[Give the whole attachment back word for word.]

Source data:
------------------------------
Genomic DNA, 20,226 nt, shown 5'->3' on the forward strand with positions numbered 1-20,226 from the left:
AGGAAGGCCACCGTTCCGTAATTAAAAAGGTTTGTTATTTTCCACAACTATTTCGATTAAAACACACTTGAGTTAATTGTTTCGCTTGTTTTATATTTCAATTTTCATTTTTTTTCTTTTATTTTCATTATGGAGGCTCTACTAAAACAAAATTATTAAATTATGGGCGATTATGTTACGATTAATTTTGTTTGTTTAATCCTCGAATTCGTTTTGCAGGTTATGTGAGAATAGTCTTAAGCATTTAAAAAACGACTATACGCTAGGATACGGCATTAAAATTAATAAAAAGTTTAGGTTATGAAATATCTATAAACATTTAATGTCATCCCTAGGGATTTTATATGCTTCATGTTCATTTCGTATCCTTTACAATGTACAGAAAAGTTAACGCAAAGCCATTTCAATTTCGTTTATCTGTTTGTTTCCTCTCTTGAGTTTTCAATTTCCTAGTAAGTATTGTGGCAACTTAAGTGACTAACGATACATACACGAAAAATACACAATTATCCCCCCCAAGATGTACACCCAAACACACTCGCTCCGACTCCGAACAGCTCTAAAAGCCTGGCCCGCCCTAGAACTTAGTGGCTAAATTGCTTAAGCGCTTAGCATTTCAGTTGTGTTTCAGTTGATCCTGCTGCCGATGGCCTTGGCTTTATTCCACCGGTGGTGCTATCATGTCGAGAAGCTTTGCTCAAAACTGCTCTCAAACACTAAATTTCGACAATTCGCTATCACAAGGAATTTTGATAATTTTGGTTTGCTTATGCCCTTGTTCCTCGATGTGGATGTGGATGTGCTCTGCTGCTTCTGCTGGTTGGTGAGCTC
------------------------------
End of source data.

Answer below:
Genomic DNA, 20,226 nt, shown 5'->3' on the forward strand with positions numbered 1-20,226 from the left:
AGGAAGGCCACCGTTCCGTAATTAAAAAGGTTTGTTATTTTCCACAACTATTTCGATTAAAACACACTTGAGTTAATTGTTTCGCTTGTTTTATATTTCAATTTTCATTTTTTTTCTTTTATTTTCATTATGGAGGCTCTACTAAAACAAAATTATTAAATTATGGGCGATTATGTTACGATTAATTTTGTTTGTTTAATCCTCGAATTCGTTTTGCAGGTTATGTGAGAATAGTCTTAAGCATTTAAAAAACGACTATACGCTAGGATACGGCATTAAAATTAATAAAAAGTTTAGGTTATGAAATATCTATAAACATTTAATGTCATCCCTAGGGATTTTATATGCTTCATGTTCATTTCGTATCCTTTACAATGTACAGAAAAGTTAACGCAAAGCCATTTCAATTTCGTTTATCTGTTTGTTTCCTCTCTTGAGTTTTCAATTTCCTAGTAAGTATTGTGGCAACTTAAGTGACTAACGATACATACACGAAAAATACACAATTATCCCCCCCAAGATGTACACCCAAACACACTCGCTCCGACTCCGAACAGCTCTAAAAGCCTGGCCCGCCCTAGAACTTAGTGGCTAAATTGCTTAAGCGCTTAGCATTTCAGTTGTGTTTCAGTTGATCCTGCTGCCGATGGCCTTGGCTTTATTCCACCGGTGGTGCTATCATGTCGAGAAGCTTTGCTCAAAACTGCTCTCAAACACTAAATTTCGACAATTCGCTATCACAAGGAATTTTGATAATTTTGGTTTGCTTATGCCCTTGTTCCTCGATGTGGATGTGGATGTGCTCTGCTGCTTCTGCTGGTTGGTGAGCTC